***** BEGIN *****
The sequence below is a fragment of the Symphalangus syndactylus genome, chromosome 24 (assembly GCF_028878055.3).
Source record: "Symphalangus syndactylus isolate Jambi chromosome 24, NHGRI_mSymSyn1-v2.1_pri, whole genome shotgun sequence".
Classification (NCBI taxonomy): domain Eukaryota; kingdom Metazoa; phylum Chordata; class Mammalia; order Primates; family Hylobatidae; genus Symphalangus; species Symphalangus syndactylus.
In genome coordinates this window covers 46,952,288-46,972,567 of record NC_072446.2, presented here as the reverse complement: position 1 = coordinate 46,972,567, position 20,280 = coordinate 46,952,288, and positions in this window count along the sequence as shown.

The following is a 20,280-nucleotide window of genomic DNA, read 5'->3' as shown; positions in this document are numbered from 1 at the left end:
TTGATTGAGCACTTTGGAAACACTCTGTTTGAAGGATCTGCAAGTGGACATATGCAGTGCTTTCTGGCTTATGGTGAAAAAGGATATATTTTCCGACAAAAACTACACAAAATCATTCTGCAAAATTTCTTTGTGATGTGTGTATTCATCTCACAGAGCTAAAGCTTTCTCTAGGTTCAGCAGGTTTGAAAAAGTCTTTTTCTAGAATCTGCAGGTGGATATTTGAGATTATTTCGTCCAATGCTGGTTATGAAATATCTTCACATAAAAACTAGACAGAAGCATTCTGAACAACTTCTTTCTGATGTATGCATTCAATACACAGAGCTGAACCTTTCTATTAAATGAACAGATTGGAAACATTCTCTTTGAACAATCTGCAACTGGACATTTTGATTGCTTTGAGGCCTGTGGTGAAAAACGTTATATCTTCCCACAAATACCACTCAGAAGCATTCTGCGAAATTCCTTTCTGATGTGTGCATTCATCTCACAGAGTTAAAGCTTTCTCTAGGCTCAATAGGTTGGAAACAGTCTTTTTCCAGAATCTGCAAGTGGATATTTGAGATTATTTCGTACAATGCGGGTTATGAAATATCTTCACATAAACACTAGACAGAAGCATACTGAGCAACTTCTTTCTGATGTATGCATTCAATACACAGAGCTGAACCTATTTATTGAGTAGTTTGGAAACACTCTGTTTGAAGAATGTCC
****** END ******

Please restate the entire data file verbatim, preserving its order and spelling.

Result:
The sequence below is a fragment of the Symphalangus syndactylus genome, chromosome 24 (assembly GCF_028878055.3).
Source record: "Symphalangus syndactylus isolate Jambi chromosome 24, NHGRI_mSymSyn1-v2.1_pri, whole genome shotgun sequence".
Classification (NCBI taxonomy): domain Eukaryota; kingdom Metazoa; phylum Chordata; class Mammalia; order Primates; family Hylobatidae; genus Symphalangus; species Symphalangus syndactylus.
In genome coordinates this window covers 46,952,288-46,972,567 of record NC_072446.2, presented here as the reverse complement: position 1 = coordinate 46,972,567, position 20,280 = coordinate 46,952,288, and positions in this window count along the sequence as shown.

The following is a 20,280-nucleotide window of genomic DNA, read 5'->3' as shown; positions in this document are numbered from 1 at the left end:
TTGATTGAGCACTTTGGAAACACTCTGTTTGAAGGATCTGCAAGTGGACATATGCAGTGCTTTCTGGCTTATGGTGAAAAAGGATATATTTTCCGACAAAAACTACACAAAATCATTCTGCAAAATTTCTTTGTGATGTGTGTATTCATCTCACAGAGCTAAAGCTTTCTCTAGGTTCAGCAGGTTTGAAAAAGTCTTTTTCTAGAATCTGCAGGTGGATATTTGAGATTATTTCGTCCAATGCTGGTTATGAAATATCTTCACATAAAAACTAGACAGAAGCATTCTGAACAACTTCTTTCTGATGTATGCATTCAATACACAGAGCTGAACCTTTCTATTAAATGAACAGATTGGAAACATTCTCTTTGAACAATCTGCAACTGGACATTTTGATTGCTTTGAGGCCTGTGGTGAAAAACGTTATATCTTCCCACAAATACCACTCAGAAGCATTCTGCGAAATTCCTTTCTGATGTGTGCATTCATCTCACAGAGTTAAAGCTTTCTCTAGGCTCAATAGGTTGGAAACAGTCTTTTTCCAGAATCTGCAAGTGGATATTTGAGATTATTTCGTACAATGCGGGTTATGAAATATCTTCACATAAACACTAGACAGAAGCATACTGAGCAACTTCTTTCTGATGTATGCATTCAATACACAGAGCTGAACCTATTTATTGAGTAGTTTGGAAACACTCTGTTTGAAGAATGTCC